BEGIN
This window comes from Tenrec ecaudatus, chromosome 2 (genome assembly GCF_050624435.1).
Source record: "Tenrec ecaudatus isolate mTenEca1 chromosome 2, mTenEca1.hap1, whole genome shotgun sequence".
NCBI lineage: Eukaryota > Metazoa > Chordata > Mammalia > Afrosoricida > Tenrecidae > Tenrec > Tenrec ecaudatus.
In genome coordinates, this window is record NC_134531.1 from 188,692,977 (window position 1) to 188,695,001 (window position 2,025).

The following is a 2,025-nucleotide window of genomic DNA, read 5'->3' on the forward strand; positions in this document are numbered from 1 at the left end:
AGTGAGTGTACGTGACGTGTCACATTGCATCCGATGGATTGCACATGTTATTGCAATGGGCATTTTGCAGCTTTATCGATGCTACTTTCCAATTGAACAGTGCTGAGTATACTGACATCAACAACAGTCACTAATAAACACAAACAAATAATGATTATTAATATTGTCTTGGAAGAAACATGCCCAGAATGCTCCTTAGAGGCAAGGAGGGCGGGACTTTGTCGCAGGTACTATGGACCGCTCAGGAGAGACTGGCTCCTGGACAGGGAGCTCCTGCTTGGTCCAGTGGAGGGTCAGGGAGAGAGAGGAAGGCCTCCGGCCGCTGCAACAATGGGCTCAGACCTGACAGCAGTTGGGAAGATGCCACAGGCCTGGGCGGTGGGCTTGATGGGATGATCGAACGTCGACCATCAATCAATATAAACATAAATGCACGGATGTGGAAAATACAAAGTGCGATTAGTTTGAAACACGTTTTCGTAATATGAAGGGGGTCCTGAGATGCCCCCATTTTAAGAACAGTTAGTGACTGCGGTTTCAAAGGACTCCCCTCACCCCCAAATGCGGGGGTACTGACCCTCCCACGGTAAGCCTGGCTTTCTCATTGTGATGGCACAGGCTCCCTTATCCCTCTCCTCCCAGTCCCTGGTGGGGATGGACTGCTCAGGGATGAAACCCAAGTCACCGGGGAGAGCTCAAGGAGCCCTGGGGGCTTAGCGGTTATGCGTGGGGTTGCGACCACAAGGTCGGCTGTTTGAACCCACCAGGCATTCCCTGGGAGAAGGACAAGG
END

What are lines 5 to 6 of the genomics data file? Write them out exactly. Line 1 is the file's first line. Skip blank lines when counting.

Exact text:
The following is a 2,025-nucleotide window of genomic DNA, read 5'->3' on the forward strand; positions in this document are numbered from 1 at the left end:
AGTGAGTGTACGTGACGTGTCACATTGCATCCGATGGATTGCACATGTTATTGCAATGGGCATTTTGCAGCTTTATCGATGCTACTTTCCAATTGAACAGTGCTGAGTATACTGACATCAACAACAGTCACTAATAAACACAAACAAATAATGATTATTAATATTGTCTTGGAAGAAACATGCCCAGAATGCTCCTTAGAGGCAAGGAGGGCGGGACTTTGTCGCAGGTACTATGGACCGCTCAGGAGAGACTGGCTCCTGGACAGGGAGCTCCTGCTTGGTCCAGTGGAGGGTCAGGGAGAGAGAGGAAGGCCTCCGGCCGCTGCAACAATGGGCTCAGACCTGACAGCAGTTGGGAAGATGCCACAGGCCTGGGCGGTGGGCTTGATGGGATGATCGAACGTCGACCATCAATCAATATAAACATAAATGCACGGATGTGGAAAATACAAAGTGCGATTAGTTTGAAACACGTTTTCGTAATATGAAGGGGGTCCTGAGATGCCCCCATTTTAAGAACAGTTAGTGACTGCGGTTTCAAAGGACTCCCCTCACCCCCAAATGCGGGGGTACTGACCCTCCCACGGTAAGCCTGGCTTTCTCATTGTGATGGCACAGGCTCCCTTATCCCTCTCCTCCCAGTCCCTGGTGGGGATGGACTGCTCAGGGATGAAACCCAAGTCACCGGGGAGAGCTCAAGGAGCCCTGGGGGCTTAGCGGTTATGCGTGGGGTTGCGACCACAAGGTCGGCTGTTTGAACCCACCAGGCATTCCCTGGGAGAAGGACAAGG